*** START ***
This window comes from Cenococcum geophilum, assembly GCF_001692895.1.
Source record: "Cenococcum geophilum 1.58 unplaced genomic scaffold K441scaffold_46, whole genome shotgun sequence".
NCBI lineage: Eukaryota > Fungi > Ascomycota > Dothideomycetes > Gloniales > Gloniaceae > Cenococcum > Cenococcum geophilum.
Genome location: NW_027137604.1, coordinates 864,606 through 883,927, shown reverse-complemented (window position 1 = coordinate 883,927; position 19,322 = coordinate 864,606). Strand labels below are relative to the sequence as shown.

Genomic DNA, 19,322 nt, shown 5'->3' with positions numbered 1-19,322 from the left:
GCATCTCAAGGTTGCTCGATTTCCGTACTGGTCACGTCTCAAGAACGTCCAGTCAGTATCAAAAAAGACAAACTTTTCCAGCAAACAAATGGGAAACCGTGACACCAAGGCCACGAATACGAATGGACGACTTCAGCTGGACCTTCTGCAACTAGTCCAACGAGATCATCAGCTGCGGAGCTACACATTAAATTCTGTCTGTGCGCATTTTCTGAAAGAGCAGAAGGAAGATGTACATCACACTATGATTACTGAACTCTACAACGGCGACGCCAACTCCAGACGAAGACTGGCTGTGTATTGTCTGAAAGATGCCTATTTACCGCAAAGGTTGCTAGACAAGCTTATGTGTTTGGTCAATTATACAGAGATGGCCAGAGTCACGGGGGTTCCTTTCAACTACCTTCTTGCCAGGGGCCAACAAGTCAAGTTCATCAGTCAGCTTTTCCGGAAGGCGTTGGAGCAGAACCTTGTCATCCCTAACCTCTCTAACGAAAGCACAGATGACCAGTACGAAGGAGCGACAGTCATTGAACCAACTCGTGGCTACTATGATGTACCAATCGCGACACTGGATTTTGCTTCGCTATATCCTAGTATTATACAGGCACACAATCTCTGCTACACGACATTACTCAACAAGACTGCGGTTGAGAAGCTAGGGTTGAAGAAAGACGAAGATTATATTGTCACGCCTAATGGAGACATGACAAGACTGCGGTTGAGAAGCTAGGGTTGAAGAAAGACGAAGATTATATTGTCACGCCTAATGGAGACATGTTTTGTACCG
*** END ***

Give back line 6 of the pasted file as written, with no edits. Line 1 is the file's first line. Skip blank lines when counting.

GCATCTCAAGGTTGCTCGATTTCCGTACTGGTCACGTCTCAAGAACGTCCAGTCAGTATCAAAAAAGACAAACTTTTCCAGCAAACAAATGGGAAACCGTGACACCAAGGCCACGAATACGAATGGACGACTTCAGCTGGACCTTCTGCAACTAGTCCAACGAGATCATCAGCTGCGGAGCTACACATTAAATTCTGTCTGTGCGCATTTTCTGAAAGAGCAGAAGGAAGATGTACATCACACTATGATTACTGAACTCTACAACGGCGACGCCAACTCCAGACGAAGACTGGCTGTGTATTGTCTGAAAGATGCCTATTTACCGCAAAGGTTGCTAGACAAGCTTATGTGTTTGGTCAATTATACAGAGATGGCCAGAGTCACGGGGGTTCCTTTCAACTACCTTCTTGCCAGGGGCCAACAAGTCAAGTTCATCAGTCAGCTTTTCCGGAAGGCGTTGGAGCAGAACCTTGTCATCCCTAACCTCTCTAACGAAAGCACAGATGACCAGTACGAAGGAGCGACAGTCATTGAACCAACTCGTGGCTACTATGATGTACCAATCGCGACACTGGATTTTGCTTCGCTATATCCTAGTATTATACAGGCACACAATCTCTGCTACACGACATTACTCAACAAGACTGCGGTTGAGAAGCTAGGGTTGAAGAAAGACGAAGATTATATTGTCACGCCTAATGGAGACATGACAAGACTGCGGTTGAGAAGCTAGGGTTGAAGAAAGACGAAGATTATATTGTCACGCCTAATGGAGACATGTTTTGTACCG